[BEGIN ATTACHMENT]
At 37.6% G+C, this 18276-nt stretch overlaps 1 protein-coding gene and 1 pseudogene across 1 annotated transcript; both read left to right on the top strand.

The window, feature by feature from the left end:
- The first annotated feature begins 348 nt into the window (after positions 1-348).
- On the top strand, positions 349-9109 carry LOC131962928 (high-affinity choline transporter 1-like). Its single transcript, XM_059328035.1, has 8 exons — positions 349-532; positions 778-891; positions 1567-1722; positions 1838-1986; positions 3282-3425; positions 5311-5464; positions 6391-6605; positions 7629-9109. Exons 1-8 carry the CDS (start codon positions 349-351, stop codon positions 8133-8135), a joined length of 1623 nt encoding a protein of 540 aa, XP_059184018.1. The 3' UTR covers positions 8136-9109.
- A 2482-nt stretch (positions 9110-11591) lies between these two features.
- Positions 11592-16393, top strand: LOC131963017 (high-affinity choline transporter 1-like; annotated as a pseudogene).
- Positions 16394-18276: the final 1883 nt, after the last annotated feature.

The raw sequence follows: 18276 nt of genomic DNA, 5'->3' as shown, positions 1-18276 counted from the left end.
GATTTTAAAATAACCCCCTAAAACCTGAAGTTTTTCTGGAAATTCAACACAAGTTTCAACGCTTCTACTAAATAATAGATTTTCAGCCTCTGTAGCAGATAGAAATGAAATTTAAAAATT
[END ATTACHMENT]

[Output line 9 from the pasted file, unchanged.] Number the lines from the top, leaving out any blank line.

GATTTTAAAATAACCCCCTAAAACCTGAAGTTTTTCTGGAAATTCAACACAAGTTTCAACGCTTCTACTAAATAATAGATTTTCAGCCTCTGTAGCAGATAGAAATGAAATTTAAAAATT